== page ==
Wednesday, March 12, 2014 11:04 AM
Published on: Thursday, September 26, 2013
By Holden Wilen
ROCKVILLE – On the steps of the Montgomery County Council Office Building, local politicians from all levels of government joined together to support a resolution to improve and protect citizens’ right to vote in light of a U.S. Supreme Court decision earlier this summer.
In a 5-4 decision in June, the Supreme Court invalidated Section 4 of the Voting Rights Act of 1965, which determined which states must receive clearance from the Justice Department or a federal court before they start making changes to voting procedures, such as moving a polling place or redrawing electoral districts.
Council President Nancy Navarro introduced a resolution at Monday’s press conference which:
• Calls on Congress to propose an amendment to the U.S. Constitution which grants an individual right to vote to every American citizen of voting age.
• Calls for Congress to give Washington, D.C., representation in the House of Representatives and Senate.
• Establishes a 15-person Right to Vote task force to review the county’s voting laws and recommend changes to make them stronger.
• Asks Congress to restore Section 4 of the Voting Rights Act of 1965 which the Supreme Court invalidated in June.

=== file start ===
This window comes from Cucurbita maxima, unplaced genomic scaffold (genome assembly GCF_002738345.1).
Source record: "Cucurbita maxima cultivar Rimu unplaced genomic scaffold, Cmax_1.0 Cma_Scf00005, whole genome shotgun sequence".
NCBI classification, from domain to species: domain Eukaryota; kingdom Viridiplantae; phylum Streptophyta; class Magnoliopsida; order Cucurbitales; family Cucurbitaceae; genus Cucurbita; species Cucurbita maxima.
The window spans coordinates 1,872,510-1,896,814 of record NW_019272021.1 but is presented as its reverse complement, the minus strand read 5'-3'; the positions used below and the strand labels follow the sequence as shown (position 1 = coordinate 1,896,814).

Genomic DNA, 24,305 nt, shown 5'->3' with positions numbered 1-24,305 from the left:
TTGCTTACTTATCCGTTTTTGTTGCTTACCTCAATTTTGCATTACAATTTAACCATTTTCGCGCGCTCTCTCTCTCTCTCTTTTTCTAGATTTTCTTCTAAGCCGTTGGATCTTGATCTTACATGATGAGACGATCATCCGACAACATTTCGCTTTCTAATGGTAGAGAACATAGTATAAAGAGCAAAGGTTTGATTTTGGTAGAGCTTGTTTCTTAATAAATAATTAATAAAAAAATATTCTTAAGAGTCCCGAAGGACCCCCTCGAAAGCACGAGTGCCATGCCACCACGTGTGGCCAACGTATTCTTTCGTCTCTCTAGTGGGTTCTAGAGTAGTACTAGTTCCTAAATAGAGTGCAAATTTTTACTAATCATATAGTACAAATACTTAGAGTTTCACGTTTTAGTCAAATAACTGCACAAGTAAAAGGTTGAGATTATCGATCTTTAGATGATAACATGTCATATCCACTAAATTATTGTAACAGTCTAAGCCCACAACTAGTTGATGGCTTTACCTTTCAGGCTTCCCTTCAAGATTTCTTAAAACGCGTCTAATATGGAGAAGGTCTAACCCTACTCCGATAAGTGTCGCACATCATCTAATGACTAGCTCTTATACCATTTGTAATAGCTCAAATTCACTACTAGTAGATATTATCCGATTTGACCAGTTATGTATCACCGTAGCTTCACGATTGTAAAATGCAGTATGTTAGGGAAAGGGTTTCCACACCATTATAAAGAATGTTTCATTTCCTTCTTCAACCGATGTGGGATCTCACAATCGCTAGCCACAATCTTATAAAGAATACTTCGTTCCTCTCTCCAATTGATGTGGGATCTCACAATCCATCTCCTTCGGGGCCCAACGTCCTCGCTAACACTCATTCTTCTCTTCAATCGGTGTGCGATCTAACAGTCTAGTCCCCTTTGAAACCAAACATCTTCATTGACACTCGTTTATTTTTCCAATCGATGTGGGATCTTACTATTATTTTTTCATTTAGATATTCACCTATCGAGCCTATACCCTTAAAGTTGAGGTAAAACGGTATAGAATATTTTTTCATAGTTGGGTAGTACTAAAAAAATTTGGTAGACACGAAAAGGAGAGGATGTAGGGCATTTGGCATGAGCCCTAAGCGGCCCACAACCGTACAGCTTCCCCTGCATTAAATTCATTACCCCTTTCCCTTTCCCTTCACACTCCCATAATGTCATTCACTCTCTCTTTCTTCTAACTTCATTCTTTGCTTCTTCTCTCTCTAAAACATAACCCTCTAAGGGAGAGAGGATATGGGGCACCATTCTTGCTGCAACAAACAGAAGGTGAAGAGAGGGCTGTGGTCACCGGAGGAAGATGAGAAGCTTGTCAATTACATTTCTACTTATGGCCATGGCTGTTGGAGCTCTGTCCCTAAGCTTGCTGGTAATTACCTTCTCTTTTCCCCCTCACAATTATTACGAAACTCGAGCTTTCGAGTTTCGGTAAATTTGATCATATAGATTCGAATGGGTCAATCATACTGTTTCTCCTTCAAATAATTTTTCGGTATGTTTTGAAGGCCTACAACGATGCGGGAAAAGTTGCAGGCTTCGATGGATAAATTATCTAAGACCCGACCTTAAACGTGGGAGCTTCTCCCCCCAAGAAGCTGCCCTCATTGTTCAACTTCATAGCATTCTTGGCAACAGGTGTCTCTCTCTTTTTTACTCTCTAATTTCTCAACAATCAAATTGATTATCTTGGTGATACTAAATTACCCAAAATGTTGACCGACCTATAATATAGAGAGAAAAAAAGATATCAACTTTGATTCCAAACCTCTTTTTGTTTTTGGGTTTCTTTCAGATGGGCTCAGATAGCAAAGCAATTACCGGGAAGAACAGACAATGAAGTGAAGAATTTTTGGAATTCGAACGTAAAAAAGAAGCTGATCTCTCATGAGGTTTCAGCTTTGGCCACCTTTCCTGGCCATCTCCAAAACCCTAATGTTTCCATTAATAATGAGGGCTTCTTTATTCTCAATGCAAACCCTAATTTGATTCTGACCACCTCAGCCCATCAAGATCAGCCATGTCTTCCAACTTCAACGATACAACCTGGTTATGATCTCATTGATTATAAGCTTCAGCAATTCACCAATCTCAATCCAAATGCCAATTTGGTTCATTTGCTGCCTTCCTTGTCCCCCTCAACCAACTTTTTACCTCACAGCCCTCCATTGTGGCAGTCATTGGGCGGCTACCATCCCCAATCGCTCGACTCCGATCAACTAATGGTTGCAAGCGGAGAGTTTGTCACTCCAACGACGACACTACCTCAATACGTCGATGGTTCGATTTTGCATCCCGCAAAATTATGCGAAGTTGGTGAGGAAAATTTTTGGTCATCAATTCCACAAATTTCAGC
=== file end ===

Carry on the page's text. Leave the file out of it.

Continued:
“Free and far elections are the foundation of our democracy,” Navarro said. “As elected officials it is our job to encourage citizen participation; however in some states we have seen a disturbing trend of more barriers to voting.”
Maryland is taking a leadership role among the states by expanding early voting, Navarro said, but the precedent set by states such as Texas, which passed a voter ID law after the Supreme Court made its decision, presented a need for her resolution.
“Texas’ voter ID law disproportionately impacts students, the elderly and people of color,” she said.
Sen. Ben Cardin (D-Md.), one of the many politicians in attendance, said he agrees that Maryland is doing a good job of making voting easier, but he is happy the county council is taking a stance on guaranteeing the right to vote.
“There are problems out there,” Cardin said. “There are those that think it is right to try and oppress the rights of people in this country, particularly on minorities…These laws are trying to suppress people from voting and that should have no place in America.”
Rep. Chris Van Hollen (D-Md.) said he thought the Supreme Court’s decision was “scandalous” and an act of “judicial arrogance.”
“Too much blood and too many tears have been shed to turn back the clock,” Van Hollen said.
D.C. Mayor Vincent Gray also attended the event, thanking county leaders for their support for getting congressional representation for the nation’s capital.“